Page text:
Tony Blair’s memoir A Journey has been finding its way into the Crime section of bookshops, thanks to the direct action of a group that has set up a Facebook site called ‘Subversively move Tony Blair’s memoirs to the crime section in bookshops.’ People have been moving the books when shop assistants are not looking. An online petition states: “Make generations think twice about where they categorise our generation’s greatest war criminal.”
By Phil Cooper
During September the country has been commemorating the 70th anniversary of the beginning of the Blitz. Moving testimony from the dwindling number of survivors has been heard involving stories of great courage and stoicism. But what has not been discussed in the acres of newsprint or the hours of TV and radio coverage is how the strategic bombing of London and other British cities by the Nazis had started and, in fact, who was responsible to starting it.
The answer to these questions poses a clear warning for the nuclear-armed age in which we are still living, fingers crossed.
There are many websites to be found with intemperate accusations that the Blitz was Churchill’s fault claiming that, immediately upon becoming prime minister on May 11, 1940, he ordered the start of an RAF bombing campaign against German centres of population. Quoting a mixture of sources, often full of contradictions, the proponents of this theory would have us believe that bombers were in the air within hours of Churchill’s appointment as PM tasked by him with the specific job of killing German civilians. No wonder then that the Fuhrer ordered massive retaliation.
That is the conspiracy theory. The alternative, cock-up, theory appears to have more to recommend it. At the outset of war the British Government, still under Chamberlain, renounced the bombing of civilian property, outside of combat zones, as a deliberate military tactic. The policy held sway until mid May 1940 (still some weeks before Dunkirk) when the Germans bombed Rotterdam in an apparently deliberate attack on the city centre killing around 1000 civilians and making 78,000 people homeless.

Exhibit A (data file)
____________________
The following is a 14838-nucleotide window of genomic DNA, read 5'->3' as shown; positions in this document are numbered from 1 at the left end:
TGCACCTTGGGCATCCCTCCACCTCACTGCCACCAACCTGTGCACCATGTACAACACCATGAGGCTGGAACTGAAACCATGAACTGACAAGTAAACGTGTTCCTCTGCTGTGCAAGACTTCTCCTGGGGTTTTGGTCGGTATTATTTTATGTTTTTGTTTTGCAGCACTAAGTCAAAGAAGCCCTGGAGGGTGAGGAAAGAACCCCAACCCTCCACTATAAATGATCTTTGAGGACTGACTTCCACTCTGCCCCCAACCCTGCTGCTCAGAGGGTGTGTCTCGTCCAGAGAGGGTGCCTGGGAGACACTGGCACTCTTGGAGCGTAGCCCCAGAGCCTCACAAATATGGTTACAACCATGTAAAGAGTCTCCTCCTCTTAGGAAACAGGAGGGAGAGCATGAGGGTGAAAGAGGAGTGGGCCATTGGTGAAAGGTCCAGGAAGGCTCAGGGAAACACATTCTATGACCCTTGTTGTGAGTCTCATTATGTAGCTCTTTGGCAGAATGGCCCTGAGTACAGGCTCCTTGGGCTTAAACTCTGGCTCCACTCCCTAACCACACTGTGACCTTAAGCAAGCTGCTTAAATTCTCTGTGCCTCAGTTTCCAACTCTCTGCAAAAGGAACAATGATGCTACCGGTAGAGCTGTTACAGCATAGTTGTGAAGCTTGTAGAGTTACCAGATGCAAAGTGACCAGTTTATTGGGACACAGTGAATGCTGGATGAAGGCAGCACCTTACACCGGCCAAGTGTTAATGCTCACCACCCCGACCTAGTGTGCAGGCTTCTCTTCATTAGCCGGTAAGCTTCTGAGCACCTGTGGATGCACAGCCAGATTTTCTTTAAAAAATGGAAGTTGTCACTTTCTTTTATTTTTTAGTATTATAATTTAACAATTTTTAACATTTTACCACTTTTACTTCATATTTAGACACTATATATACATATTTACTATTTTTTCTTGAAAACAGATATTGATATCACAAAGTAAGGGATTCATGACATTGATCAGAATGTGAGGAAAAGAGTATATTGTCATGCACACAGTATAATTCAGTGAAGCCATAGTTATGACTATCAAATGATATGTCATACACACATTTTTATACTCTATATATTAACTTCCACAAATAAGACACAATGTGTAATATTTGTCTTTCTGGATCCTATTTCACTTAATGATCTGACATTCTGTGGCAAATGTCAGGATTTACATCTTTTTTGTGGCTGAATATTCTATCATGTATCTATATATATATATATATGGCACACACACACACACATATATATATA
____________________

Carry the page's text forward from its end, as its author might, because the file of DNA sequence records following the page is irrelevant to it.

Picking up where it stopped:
A few days prior to this the first RAF bombs had fallen on German soil, on the town of Monchengladback where the bombers were trying to hit roads and railways near the German-Dutch border to frustrate the German army’s advance. The day after the Rotterdam raid the RAF was ordered to attack the Ruhr, again aiming to cripple oil plants and industrial targets such as blast furnaces. A few nights later the RAF bombed more oil installations, this time in Hamburg and Bremen, killing 47 people. There followed attacks on the railway yards at Cologne then raids on similar targets in several other German cities.
At the time Bomber Command lacked the necessary navigational equipment to ensure accuracy in the dropping of their lethal payloads. Consequently bombs went astray over a large area, causing uproar among the German population who, although not targeted, were nevertheless on the receiving end.
Despite these attacks the Luftwaffe failed to respond with tit-for-tat raids on British mainland industrial targets. They completed the defeat of France first and then chief of the German air force, Herman Goering issued an order to the effect that:
‘The war against England is to be restricted to destructive attacks against industry and air force targets which have weak defensive forces …the most thorough study of the target concerned, that is vital points of the target, is a pre-requisite for success. It is also stressed that every effort should be made to avoid unnecessary loss of life among the civilian population.’
So at this stage both sides were apparently attempting to avoid what, years later, the Americans euphemistically called ‘collateral damage.’ For his part, Hitler still hoped that the British might conclude an armistice with him and stay out of the fight.
Then, on August 24th, fate took a turn, as it invariably does, for the worst. A couple of months earlier Churchill had been briefed about a technological breakthrough that meant the RAF could disrupt the radio beam guidance that the Luftwaffe used for dropping bombs through cloud cover. This bending of the beams meant that Goering’s bombers were misled into dropping their cargoes on the wrong spot.
On August 24, 1940, during a Nazi raid on Thames Haven – an oil refinery and storage depot near Tilbury - a number of German aircraft got lost and bombed by mistake parts of East London inflicting damage and casualties in Bethnal Green, Hackney, Islington, Tottenham and Finchley. It is not known whether this was the result of a straightforward navigational error on the part of the Nazi bomber crews or whether they had been confused by interference from the ground of their radio beam guidance.